Soil Test

Find out what your soil needs first!

It all starts with the soil. Whether you’re gardening 10 sq ft or farming thousands of acres, smart growers know that soil tests pay for themselves in increased productivity and targeted fertilizing made possible by a specific diagnosis of the soil’s strengths and weaknesses. Whether you send in a soil sample for professional lab soil testing, buy a DIY soil test kit, or make use of a specialized meter, good growing starts with good soil.

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Field test tools take full advantage of some of the best science out there. The general principle of most of these tools and test kits is to measure particular properties of a solution. Solutions are made by combining soil, fertilizer, organics (leaves, composts, etc.) with distilled water. Once the properties of your soil and plants are known you will have new information about the health, fertility, maturity and activity of your crops and soil. The glossary below will help you to understand the basics of what these devices can measure and how that knowledge gives you a greener thumb.

  • pH - This measurement of acidity or alkalinity ranges from 1 (most acid) to 7 (neutral) to 14 (most alkaline). It is likely that your soil is in the 5 to 8.5 range. In soil, pH extremes limit biological activity, humus formation, and plant growth. Frequent monitoring is essential, as soil pH changes rapidly during fertilization, irrigation, and even the phases of the moon. Effective pH monitoring of spray solutions will maximize nutrient uptake in foliar feeds.

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  • EC - Electrical Conductivity testing of soil gives a wealth of information: particle size and texture, drainage, cation exchange capacity [CEC] to show percentage of clay and organic matter, topsoil depth, porosity, salinity, and temperature.
  • ERGS - Energy Released per Gram of Soil, as defined by Carey Reams. ERGS represents the amount of energy available to the growing crops and microorganisms. For example; overall reading above 1,000 generally indicates a salt problem, energy loss and waste, and increased potential for root burn. Overall levels below 200 indicate little or no crop growth is occurring. Late-season crop finishing is directly correlated to the ERGS level.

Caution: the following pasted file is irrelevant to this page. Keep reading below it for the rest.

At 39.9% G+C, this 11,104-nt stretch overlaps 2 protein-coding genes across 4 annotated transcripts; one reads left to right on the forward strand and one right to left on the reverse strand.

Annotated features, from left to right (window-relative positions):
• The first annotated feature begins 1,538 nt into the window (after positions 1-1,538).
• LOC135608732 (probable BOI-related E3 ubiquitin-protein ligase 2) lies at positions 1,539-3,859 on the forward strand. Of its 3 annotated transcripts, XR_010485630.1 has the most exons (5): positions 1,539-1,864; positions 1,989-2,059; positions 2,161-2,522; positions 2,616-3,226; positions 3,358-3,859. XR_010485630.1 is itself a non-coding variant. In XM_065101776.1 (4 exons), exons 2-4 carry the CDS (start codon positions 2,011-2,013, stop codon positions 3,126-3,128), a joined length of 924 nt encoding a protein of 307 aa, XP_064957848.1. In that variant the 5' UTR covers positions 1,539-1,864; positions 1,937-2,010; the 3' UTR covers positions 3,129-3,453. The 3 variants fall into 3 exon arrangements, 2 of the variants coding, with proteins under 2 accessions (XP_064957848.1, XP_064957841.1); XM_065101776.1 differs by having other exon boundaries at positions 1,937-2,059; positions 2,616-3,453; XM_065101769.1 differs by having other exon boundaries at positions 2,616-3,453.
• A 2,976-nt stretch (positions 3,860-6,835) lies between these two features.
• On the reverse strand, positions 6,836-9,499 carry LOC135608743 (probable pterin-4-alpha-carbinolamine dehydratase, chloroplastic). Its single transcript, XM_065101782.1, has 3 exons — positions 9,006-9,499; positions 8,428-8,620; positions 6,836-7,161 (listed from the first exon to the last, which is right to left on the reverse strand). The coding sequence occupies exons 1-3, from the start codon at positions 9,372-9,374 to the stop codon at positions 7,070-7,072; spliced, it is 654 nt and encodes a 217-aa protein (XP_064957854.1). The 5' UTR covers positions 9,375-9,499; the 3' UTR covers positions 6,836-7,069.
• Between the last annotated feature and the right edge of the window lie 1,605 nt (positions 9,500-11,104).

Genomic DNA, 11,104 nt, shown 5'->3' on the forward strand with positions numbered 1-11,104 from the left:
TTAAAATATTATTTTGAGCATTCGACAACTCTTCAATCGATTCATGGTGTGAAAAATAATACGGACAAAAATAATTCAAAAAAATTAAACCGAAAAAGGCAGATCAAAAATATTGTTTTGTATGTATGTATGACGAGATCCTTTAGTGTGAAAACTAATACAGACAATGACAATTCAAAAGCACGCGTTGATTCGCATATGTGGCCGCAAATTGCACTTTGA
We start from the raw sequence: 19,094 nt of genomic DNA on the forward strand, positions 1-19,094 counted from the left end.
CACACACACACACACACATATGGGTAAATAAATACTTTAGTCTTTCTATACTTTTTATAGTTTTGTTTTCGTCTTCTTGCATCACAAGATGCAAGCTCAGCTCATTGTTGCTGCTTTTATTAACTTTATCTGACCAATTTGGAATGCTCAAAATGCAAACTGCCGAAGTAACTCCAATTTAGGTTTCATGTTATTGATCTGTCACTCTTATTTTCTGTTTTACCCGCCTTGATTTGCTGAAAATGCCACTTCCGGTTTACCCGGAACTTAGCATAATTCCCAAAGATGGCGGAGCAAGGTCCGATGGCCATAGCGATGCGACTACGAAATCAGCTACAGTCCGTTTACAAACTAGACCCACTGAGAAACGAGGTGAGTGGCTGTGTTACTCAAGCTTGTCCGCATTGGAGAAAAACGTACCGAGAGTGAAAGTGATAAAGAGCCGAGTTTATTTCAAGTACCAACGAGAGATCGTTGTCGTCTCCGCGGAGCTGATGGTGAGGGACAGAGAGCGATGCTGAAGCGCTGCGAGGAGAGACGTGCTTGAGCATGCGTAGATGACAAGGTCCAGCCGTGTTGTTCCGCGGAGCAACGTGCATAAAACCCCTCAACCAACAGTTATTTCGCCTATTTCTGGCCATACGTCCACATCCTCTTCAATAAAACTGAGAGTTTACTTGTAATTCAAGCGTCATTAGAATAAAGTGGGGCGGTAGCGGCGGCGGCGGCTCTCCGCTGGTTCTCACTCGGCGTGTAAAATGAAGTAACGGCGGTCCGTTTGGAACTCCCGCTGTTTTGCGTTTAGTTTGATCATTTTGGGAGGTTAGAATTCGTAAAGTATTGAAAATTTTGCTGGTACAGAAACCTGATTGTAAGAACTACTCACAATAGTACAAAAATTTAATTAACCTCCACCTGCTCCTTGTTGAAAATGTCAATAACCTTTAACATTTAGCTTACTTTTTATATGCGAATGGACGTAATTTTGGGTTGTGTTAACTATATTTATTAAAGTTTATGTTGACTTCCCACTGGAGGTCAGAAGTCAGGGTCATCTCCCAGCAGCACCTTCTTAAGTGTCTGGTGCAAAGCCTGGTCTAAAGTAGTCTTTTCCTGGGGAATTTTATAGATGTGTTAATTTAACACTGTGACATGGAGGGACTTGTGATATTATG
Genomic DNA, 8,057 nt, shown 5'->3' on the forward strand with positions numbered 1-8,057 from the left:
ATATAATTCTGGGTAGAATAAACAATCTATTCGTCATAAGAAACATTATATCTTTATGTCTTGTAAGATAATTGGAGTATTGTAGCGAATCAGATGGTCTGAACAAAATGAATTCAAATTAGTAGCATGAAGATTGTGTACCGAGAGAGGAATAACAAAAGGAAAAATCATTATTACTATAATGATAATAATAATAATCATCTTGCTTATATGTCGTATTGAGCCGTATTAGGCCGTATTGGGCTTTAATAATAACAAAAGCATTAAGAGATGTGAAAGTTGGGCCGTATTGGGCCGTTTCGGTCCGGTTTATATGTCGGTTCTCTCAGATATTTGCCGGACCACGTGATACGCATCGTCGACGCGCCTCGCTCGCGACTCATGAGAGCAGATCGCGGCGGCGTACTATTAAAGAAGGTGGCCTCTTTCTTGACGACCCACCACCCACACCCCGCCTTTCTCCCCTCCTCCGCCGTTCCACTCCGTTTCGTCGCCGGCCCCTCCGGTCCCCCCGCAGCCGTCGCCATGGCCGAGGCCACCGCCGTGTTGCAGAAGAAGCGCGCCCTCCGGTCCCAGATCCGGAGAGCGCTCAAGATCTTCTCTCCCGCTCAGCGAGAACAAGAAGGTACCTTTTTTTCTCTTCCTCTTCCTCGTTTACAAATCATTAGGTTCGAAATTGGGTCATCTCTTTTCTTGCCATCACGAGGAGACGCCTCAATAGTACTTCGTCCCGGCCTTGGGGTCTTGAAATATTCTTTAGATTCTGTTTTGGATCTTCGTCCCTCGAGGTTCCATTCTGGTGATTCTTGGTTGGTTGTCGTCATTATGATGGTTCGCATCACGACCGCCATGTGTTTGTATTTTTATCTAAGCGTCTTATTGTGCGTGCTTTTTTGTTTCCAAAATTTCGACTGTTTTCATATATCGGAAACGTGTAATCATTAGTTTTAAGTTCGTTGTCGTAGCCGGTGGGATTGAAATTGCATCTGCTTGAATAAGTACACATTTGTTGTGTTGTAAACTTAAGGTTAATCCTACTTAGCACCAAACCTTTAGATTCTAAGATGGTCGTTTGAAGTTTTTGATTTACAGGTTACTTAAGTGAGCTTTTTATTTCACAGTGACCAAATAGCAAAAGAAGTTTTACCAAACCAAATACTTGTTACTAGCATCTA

• TDS - Total dissolved solids. An expression for the combined content of all organic and non-organic substances contained in a liquid.
  • ORP - Oxygen Reduction Potential or available oxygen. Oxygen availability is crucial to the plant’s uptake ability. Based on ORP reading, available oxygen can be easily adjusted using hydrogen peroxide. This definitely enhances the effectiveness of foliar feeds by increasing plant ability to absorb them. ORP and pH readings together provide an “rH value,” which is used to diagnose the biological condition of your soil.
  • rH - Redox Value A soil rH below 25 indicates low oxygen, limited biological activity, and a consequent lack of humus-building. A soil rH over 29 indicates too much oxygen, resulting in oxidation of organic material and loss of carbon to the atmosphere, limiting nutrient availability to the crop. rH value is derived from the ORP and pH readings.
  • Brix - High Brix is a plant, not a soil, reading. It indicates adequate nutrition and is an excellent measurement of fertilization success. Plants with high Brix (reading above 12) sugar content are generally healthy. Used to measure sugar content (Brix) of fruits to determine maturity. Also used to monitor the Brix in plant tissue (leaves and stems) throughout the season.
  • Reference solutions - Are not included with most meters, although they are necessary to calibrate your meter. For pH, the 7.0 solution is the solution to use for primary calibration. If accurate readings below pH 6.0 are consistently needed, the 4.0 solution is also recommended. For best calibration and accuracy, use both the 7.0 and 4.0 reference solutions.